“Green Funds and Greggs are Boosting my Retirement”

Retired investor Richard Venes likes funds which address ESG issues and have strong track records, especially if they are run by women

Emma Simon 11 December, 2019 | 10:56AM

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Having worked as an environmental consultant, it is not surprising that Richard Venes likes to invest in funds and shares with strong ethical and environmental credentials.

Now retired, Richard is an active investor trying to generate extra income to complement his pension fund. But achieving this while maintaining a principled stance can be difficult, admits Richard, and there are lots of different views as to what actually constitutes an “ethical” fund.

“I’m not so keen on so-called ethical funds that invest in big US-internet related companies like Microsoft and Google,” he explains. “When it comes to choosing my own investments, I tend to favour companies that have a fair tax policy and I avoid certain sectors, such as big pharma, tobacco and armaments”.

One of the issues he is particularly concerned about is climate change, so this is factored into his investment decisions. He adds: “I also want to invest in companies that have appointed female directors or female executives to the board.”

But Richard’s investment decisions aren’t based solely on these environmental, social and governance (ESG) factors; there are also a number of key financial metrics he also looks out for. He says: “With shares I’m looking for companies that have a positive net asset value, a lack of debt and have a business model I understand.”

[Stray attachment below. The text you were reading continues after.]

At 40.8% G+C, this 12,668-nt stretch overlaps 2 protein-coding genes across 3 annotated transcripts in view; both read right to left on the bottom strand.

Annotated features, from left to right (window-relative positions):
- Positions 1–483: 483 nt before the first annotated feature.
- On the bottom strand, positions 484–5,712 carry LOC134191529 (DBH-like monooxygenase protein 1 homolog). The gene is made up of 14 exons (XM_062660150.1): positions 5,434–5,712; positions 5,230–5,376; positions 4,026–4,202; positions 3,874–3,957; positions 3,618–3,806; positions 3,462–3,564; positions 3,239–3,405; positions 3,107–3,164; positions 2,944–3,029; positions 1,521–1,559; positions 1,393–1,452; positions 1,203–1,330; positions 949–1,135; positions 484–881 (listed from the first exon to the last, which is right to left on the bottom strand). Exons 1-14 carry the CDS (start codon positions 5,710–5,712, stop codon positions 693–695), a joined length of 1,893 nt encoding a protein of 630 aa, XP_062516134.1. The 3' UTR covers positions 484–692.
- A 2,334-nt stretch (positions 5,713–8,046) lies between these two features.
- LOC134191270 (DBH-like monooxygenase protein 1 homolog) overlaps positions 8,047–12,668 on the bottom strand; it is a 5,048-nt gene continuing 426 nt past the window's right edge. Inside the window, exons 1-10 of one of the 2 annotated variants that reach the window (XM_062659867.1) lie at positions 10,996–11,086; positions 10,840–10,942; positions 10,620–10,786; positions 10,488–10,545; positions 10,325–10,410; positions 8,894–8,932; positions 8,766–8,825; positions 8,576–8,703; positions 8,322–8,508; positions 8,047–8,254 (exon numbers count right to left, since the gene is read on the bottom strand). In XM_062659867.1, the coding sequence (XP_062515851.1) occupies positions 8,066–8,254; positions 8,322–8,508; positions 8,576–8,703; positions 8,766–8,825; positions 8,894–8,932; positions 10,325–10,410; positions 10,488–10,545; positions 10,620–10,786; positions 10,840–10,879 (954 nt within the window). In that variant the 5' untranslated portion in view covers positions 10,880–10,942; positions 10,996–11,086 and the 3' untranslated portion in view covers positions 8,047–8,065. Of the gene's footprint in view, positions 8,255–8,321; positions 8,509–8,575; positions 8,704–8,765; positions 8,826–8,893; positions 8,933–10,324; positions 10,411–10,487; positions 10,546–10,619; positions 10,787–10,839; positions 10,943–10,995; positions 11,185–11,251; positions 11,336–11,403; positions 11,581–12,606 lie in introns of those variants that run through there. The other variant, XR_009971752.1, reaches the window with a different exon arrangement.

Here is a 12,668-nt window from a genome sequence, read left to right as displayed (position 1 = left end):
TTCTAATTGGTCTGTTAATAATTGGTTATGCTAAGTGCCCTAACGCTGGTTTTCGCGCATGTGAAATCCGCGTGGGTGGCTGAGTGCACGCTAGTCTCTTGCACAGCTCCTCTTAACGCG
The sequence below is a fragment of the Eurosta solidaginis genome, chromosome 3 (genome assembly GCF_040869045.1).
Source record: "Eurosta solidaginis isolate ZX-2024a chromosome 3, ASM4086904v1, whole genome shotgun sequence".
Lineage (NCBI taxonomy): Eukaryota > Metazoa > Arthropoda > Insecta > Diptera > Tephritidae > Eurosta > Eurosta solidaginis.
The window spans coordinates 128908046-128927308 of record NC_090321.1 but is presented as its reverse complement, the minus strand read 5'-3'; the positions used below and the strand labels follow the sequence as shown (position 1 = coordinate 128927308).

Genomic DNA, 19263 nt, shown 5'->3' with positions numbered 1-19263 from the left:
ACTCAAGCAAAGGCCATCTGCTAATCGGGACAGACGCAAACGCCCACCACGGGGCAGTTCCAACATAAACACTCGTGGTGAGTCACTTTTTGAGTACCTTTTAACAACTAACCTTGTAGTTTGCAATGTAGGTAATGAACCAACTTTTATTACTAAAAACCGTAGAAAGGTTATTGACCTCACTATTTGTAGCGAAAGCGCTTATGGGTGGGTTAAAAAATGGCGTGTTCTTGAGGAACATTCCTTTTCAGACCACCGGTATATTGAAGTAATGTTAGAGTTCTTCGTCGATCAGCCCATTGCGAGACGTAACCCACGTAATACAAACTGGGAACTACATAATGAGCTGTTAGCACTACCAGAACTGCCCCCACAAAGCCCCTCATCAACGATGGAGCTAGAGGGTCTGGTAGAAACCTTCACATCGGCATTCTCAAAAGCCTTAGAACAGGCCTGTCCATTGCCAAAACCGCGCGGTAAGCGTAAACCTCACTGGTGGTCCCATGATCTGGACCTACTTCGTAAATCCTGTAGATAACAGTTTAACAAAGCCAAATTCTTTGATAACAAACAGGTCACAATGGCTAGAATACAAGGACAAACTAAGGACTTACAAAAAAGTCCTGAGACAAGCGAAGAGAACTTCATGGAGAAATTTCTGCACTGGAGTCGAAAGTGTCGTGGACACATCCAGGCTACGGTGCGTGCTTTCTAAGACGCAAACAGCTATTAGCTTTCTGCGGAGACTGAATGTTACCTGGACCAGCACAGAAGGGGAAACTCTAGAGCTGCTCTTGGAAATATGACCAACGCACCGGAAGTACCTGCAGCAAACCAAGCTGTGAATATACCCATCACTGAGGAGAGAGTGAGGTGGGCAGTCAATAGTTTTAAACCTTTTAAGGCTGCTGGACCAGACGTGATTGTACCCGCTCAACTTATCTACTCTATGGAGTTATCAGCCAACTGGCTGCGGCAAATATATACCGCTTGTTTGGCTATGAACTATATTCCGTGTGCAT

When it comes to funds, he prefers those with a strong track records but also likes funds which address ESG issues and likes those with a female manager at the helm. These are few and far between, of course; a Morningstar investigation recently revealed that more funds run by men named Dave than are run by women.

Richard, who lives in Manchester, has a pension and an Isa, which he manages himself. He tries to take a long-term approach, aiming to hold any shares for at least five years. “My usual share purchase is about £2,000 and I aim to sell a portion of these shares once the price has doubled,” he explains.

Pasties and Packaging

Some of his best holdings have included high street bakers Greggs (GRG), which he has held since 2010, and paper and packaging company Mondi (MNDI) and engineering group VP (VP.), both of which he has owned since 2011.

Shareholders in Greggs have enjoyed tasty returns, particularly since the start of 2014. At that point shares were priced at 439p and have climbed steadily since as the baker has successfully managed to tap into key trends, most notably with the launch of its vegan sausage roll. Greggs shares hit £24.66 earlier this year.

According to Morningstar data, shareholders has seen an annual return of 19.18% over the past 10 years, more than twice the 7.24% return delivered by the FTSE 100 over the same period.